MEXICAN FOOD EXPERIENCE IN MEXICO
November 9, 2019
I thought I already have a good idea of what Mexican food was before arriving in Mexico. Numerous Mexican restaurants sprouted like mushrooms in Manila these past years, all claiming to be the most authentic in the city. However, after tasting the real deal in Mexico, Oh boy! I was completely blown away! It was totally different from the ones I tried back home. It has a more complex flavor profile, and spicier! Aside from that, Mexican food is cheap, and I did not spend that much on tasting these awesome treats.
Here are some of the Mexican food I tasted when I visited the country.
This is the go-to food of every Mexicans and my comfort food during my stay there. Authentic Mexican taco is soft, and either steamed or grilled. They come in different varieties such as al pastor (pork), asada (grilled steak), barbacoa (shredded beef), chorizo (sausage), lengua (ox tongue), which is usually topped with salsa, cilantro, pineapples, and onions. There are also weird varieties such as chapolines, brains, and lamb’s feet.
Typical breakfast food made of corn dough steamed in a corn husk. It comes in a variety of flavors such as cheese, chilies, and meat. You can find street vendors selling freshly-made tamales every morning in every corner of the country.
Boiled or grilled corn smothered with a variety of toppings such as mayonnaise, chili, cheese, and lemon juice. There is also a version called esquite, wherein the kernels are separated and served in a cup with the same ingredients found in an elote.
It is a traditional Mexican sauce made with different ingredients, sometimes as many as 20 in a recipe. I tried at least 7 varieties when I was there – rojo, verde, poblano, pipian verde, adobo, and coloradito, and all taste really good.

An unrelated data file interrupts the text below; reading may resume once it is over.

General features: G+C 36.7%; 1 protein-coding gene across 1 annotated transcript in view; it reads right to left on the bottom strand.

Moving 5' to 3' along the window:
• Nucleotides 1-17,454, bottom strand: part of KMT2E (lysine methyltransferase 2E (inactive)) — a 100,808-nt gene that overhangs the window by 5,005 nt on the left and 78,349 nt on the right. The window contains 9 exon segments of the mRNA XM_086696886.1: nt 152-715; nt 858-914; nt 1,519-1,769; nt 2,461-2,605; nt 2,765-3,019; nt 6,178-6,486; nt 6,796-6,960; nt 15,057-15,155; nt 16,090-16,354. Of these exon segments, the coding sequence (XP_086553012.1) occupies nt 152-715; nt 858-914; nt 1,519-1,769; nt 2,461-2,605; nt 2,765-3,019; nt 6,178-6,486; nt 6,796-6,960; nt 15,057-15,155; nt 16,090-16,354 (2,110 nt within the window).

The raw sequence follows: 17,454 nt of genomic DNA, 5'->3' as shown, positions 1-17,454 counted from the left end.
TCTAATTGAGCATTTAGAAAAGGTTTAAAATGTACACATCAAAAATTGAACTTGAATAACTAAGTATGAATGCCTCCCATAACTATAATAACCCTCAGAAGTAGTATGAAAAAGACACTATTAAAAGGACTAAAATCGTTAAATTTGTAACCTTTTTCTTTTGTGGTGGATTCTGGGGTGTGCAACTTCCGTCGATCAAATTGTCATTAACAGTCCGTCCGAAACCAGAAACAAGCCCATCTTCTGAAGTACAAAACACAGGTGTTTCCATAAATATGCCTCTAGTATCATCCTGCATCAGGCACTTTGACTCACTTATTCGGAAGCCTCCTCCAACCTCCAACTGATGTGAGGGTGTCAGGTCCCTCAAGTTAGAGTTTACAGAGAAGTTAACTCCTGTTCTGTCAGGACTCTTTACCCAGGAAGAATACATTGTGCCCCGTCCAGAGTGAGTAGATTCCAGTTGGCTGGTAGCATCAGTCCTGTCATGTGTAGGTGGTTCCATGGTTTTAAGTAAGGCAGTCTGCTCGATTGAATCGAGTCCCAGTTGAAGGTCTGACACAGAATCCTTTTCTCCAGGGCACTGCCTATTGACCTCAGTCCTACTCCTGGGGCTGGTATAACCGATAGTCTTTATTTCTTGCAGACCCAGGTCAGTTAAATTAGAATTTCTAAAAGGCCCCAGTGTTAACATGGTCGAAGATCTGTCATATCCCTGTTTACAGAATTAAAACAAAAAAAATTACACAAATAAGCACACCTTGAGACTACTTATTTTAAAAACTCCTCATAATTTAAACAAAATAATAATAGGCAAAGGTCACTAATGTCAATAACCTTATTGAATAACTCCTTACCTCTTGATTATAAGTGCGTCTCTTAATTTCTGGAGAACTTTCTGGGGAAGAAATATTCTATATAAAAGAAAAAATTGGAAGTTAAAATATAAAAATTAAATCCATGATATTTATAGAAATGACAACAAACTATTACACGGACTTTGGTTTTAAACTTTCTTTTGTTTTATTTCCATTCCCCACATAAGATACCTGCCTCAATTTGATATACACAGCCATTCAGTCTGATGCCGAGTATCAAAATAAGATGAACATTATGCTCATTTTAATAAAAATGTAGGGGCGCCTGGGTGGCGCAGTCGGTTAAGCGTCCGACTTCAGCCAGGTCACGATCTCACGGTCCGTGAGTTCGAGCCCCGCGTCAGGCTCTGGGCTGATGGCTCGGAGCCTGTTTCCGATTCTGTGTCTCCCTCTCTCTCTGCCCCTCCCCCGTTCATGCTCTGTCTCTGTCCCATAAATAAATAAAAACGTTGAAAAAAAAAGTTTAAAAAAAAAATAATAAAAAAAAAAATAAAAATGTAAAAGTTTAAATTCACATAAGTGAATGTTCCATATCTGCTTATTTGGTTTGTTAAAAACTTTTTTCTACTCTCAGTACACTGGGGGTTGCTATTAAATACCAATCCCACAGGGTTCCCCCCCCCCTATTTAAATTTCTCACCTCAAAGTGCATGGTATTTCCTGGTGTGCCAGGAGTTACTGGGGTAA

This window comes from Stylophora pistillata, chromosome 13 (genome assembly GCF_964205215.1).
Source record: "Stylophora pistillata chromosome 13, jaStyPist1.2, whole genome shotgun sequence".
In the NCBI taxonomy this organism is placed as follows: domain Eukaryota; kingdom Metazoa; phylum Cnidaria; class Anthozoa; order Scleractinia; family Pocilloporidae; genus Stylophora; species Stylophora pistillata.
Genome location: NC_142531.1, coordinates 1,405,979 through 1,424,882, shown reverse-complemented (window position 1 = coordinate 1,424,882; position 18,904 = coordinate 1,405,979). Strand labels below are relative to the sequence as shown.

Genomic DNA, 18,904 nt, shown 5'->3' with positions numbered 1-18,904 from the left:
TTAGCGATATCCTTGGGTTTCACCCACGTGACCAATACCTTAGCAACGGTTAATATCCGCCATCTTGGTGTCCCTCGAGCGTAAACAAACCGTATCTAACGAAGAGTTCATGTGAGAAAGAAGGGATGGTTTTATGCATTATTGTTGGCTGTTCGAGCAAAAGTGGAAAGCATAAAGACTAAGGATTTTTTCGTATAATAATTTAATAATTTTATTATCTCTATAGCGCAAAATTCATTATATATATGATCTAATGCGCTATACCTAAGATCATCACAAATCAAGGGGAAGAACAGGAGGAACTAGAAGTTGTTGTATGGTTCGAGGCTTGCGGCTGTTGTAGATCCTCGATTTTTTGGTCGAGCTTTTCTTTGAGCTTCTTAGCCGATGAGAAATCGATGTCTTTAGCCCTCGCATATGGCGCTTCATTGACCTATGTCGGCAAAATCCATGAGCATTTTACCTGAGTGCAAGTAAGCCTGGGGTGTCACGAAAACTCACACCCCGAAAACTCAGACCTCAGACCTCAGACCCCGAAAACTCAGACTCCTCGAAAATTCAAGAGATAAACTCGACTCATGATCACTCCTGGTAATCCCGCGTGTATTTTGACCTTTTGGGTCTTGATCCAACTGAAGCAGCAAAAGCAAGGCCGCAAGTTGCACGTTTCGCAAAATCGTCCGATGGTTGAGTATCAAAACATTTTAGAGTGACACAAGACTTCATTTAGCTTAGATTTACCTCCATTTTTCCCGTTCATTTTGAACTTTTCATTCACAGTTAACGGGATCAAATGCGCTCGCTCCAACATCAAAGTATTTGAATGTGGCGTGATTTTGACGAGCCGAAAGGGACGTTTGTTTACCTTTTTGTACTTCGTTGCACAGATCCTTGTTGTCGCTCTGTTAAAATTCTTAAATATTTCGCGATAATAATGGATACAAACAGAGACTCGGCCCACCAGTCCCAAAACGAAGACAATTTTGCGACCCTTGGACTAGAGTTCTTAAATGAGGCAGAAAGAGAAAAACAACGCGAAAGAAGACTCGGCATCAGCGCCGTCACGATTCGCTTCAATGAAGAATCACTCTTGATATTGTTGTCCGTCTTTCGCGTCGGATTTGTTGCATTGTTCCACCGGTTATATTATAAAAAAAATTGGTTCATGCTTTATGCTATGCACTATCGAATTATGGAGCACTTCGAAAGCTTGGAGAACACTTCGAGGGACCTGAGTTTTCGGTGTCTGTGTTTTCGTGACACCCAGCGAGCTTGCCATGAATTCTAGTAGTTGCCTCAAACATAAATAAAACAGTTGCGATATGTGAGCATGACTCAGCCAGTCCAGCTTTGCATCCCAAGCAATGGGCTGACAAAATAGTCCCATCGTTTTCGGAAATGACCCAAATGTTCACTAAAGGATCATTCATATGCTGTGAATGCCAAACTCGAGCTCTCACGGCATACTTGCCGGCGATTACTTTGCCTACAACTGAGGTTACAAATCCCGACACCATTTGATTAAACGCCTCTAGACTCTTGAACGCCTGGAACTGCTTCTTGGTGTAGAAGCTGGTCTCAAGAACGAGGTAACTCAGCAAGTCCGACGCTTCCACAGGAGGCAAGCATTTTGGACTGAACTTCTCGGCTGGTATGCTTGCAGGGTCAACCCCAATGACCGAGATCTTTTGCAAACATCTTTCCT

It is a typical sandwich found in Puebla that contains meat, avocado, quesillo, papalo, and chipotle. It is huge and one serving can be shared by 2
A dish commonly served in Puebla made of Poblano, Jalapeño, Anaheim, or Pasilla pepper stuffed with cheese, meat, and other ingredients. It is then dipped in batter and fried, then served with Mexican rice, beans, and salsa.
Considered as one of Mexico’s oldest dishes, dating from pre-hispanic times. Pozole is a hearty soup made from hominy (corn kernels), meat, radish, cilantro, onions, chili, cabbage, and lime.
This is another typical breakfast food that includes tortilla chips, beans, salsa verde, rojo, or morita, and cheese. Try it with pipian verde sauce, it was the best version I tasted!
This food is commonly eaten in Oaxaca and is said to date back from pre-hispanic times. It is a grilled tortilla served with a variety of meat options and ultimately topped with quesillo. It was so good that I ate it all the time when I was in Oaxaca.
This native Oaxacan food that looks like a “Mexican pizza”. It is a large and thin tortilla grilled until crispy and topped with a variety of ingredients such as refried beans, meat, avocado, tomato, onion, quesillo, and salsa.
CONSOMÉ DE BORREGO
Not to be confused with the French soup, the Mexican version is made of boiled lamb served with the lamb feet, cilantro, and onion. I tried this when I was in Huixcolotla and they only sold it during weekends. It is a bit gamey and it has a gelatinous texture. You can also eat the lamb’s feet with tacos.
This food is not for the faint-hearted. I heard about this even before coming to Mexico, so I immediately looked for one when I arrived in Oaxaca. It is a type of grasshopper harvested on certain months, then toasted and seasoned with salt, lime, and sometimes chili. The taste is mealy, with a crunchy texture. I think that it is best as a topping to Pancit Canton.
This is an Oaxacan specialty drink made of maize, cacao, and flor de cacao mixed with water, which gives it a taste similar to Milo but with a grainy texture. It is the best drink to have after walking around the scorching heat of Oaxaca.
This is the weirdest drink I have ever tasted, and I still remember my confusion when my friend tried to explain it to me. It is a beer concoction mixed with chili sauce, lime, tomato juice, and sometimes topped with chili salt and seafood, giving it a flavor similar to Bloody Mary. Recipes vary from place to place, and I tried Micheladas from other countries in Latin America too, wherein for me, the obvious winner is the Mexican version.
This is a fruit shake mixed with chamoy and chili, giving it a sweet-sour-spicy taste. I am not really a fan of chamoy so I was hesitant to try it at first. Nevertheless, the version we ordered was good and I drank it till the last drop.